make sure it was culturally appropriate. I quickly learned that there was no way I was going to accomplish so much in merely three days. Instead, I spent my time making sure the curriculum was appropriate for Haitian culture. Based on Oxanne’s feedback, I returned to the States and made a lot of changes to the curriculum. I also had Mrs. Hall and Mr. Wetmore read the curriculum and give me feedback that greatly strengthened the quality of the curriculum. All that work could not be for nothing, so I had to determine what my next steps were. Throughout this process, sustainability and effectiveness have always been in the back of my head. I do not want the curriculum to run once and never again. I envision it continuing for several years, and evolving as I receive more feedback. After spending a week in Haiti in November, it was obvious that I needed to spend an extended amount of time in Haiti teaching the curriculum. So, here I am, spending 5 weeks in Hinche co-teaching the curriculum with Oxanne.
Today I met with the girls’ parents in Rivage, got their approval to teach all of the various topics in the lessons, explained more about the curriculum, met some of the girls whom I will be working with the next four weeks, and played a lot of fun games (in Creole!) with them. After several months of build up, it was amazing to finally meet the girls and really start my work for the next four weeks. I expected the girls’ mothers to be more skeptical of the curriculum, but they were very receptive to all of the lessons and excited that their daughters were going to be participating in the curriculum. One mother mentioned how thankful she was that I was going to teach her daughter such important information. She said that the lessons I am teaching should be taught in school but are not, yet the information is so crucial especially for girls just hitting puberty. In the U.S. we all have sex-ed classes, but that information we learn in 6th grade is something we take for granted as some kids around the world never learn about puberty or pregnancy or STIs. Hearing the mother’s remarks reassured me that what I am teaching is knowledge that is both needed and wanted. Her comments motivated me further to work very hard these next four weeks.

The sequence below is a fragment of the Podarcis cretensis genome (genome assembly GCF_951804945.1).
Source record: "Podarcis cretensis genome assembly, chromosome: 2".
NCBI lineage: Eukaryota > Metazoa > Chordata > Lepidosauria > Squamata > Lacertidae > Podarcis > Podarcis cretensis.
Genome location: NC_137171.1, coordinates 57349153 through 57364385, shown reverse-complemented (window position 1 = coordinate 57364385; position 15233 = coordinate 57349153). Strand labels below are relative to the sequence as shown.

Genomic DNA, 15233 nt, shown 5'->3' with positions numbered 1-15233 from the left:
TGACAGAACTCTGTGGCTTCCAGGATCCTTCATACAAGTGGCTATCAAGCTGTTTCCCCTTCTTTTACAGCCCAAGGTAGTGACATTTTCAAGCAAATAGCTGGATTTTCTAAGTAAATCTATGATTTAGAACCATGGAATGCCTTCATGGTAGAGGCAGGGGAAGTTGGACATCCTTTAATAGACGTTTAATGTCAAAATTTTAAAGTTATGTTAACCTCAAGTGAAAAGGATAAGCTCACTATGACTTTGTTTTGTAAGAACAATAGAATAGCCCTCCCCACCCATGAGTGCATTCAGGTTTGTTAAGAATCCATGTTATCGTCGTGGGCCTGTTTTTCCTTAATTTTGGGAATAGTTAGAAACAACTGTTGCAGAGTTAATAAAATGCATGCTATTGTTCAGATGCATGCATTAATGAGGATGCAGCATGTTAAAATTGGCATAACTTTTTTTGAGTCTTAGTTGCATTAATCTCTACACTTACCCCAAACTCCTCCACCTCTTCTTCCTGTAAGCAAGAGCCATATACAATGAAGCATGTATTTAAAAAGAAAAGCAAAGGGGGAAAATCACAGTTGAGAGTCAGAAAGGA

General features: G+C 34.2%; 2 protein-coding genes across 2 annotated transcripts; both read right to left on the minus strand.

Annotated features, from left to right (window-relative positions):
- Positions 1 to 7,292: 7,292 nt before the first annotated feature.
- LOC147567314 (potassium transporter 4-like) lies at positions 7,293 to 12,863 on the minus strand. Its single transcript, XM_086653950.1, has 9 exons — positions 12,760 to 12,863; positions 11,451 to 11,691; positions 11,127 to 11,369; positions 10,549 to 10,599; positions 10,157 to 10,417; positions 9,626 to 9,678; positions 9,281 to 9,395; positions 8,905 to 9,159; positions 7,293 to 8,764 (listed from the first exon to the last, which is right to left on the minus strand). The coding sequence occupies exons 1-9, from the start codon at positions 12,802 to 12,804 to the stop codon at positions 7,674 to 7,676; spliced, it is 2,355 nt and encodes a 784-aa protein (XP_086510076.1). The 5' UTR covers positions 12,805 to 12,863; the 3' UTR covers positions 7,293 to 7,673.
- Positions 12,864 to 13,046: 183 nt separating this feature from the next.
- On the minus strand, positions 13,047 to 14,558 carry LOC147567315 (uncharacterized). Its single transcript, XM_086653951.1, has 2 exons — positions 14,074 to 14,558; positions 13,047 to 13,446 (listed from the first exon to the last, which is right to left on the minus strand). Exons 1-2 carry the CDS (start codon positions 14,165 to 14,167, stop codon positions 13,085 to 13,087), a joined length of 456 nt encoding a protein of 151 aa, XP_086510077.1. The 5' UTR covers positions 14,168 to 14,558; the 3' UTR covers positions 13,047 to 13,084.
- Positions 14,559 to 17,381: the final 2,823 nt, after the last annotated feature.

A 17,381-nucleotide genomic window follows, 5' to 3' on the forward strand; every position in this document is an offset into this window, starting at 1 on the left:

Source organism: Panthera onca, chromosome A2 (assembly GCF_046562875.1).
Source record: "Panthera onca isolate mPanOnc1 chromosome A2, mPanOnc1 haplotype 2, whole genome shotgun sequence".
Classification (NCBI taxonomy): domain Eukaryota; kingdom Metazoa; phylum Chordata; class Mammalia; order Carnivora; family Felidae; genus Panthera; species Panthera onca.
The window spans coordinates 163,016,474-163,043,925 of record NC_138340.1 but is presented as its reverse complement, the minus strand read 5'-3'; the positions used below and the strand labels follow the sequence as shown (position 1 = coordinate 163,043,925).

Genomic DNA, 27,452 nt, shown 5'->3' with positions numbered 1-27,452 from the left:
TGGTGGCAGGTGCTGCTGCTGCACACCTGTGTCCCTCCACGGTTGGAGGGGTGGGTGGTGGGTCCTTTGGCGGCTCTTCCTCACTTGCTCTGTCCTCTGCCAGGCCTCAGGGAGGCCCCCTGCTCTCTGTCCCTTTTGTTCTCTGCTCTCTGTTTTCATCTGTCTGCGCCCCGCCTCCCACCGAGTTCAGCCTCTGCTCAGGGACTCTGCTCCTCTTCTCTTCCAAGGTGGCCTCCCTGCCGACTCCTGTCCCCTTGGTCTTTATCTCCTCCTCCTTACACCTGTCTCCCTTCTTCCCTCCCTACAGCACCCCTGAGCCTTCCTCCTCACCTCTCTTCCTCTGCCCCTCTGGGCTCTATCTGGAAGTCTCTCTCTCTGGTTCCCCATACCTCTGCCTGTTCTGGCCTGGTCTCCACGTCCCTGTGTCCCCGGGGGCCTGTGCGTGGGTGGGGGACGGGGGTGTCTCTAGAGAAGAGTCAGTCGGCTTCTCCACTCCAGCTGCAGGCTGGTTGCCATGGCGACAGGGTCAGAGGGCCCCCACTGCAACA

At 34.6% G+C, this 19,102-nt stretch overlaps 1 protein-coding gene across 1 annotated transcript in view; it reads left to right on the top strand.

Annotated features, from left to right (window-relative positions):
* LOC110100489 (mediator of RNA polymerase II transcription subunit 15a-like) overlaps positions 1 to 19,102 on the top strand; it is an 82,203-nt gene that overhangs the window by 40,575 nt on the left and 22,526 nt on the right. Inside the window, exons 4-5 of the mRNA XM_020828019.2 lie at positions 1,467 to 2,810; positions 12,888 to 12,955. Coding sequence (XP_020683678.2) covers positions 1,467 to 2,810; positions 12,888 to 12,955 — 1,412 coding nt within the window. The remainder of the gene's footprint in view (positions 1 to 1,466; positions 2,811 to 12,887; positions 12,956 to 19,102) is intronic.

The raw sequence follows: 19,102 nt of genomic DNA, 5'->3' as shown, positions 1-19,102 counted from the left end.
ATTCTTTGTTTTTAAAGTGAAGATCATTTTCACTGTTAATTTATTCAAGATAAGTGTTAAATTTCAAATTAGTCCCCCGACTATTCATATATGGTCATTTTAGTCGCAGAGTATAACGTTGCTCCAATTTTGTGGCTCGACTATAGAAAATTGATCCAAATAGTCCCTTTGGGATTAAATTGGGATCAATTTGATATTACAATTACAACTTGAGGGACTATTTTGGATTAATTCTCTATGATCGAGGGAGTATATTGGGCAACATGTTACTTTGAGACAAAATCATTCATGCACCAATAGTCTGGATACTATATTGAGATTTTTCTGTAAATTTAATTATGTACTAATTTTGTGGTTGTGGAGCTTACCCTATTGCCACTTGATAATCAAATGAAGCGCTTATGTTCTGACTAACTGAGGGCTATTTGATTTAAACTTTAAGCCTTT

Furthermore, as Mrs. Hall has said several times, Oxanne is one of the most sincere women I’ve ever met. Watching her interact with the girls when we were singing and playing fun games was one of the happiest moments I’ve experienced. She was in her element and did not care that she was by far the oldest woman playing childish games. She is dedicated to helping these girls and is a true inspiration for me to be more selfless on a day-to-day basis. When the girls first arrived, they were all very shy. The second we started to play games, however, their personalities came out. I loved watching them open up and become more comfortable with one another. I can’t wait to get to know them and hopefully impact each one of their lives and I know they will impact mine. On Thursday, once the girls finish exams, we will be teaching the first two lessons. Going forward, I will teach three lessons per week on Mondays, Wednesdays and Fridays. I will also be teaching the curriculum at the girl’s branch of the Maison Fortune orphanage here in Hinche.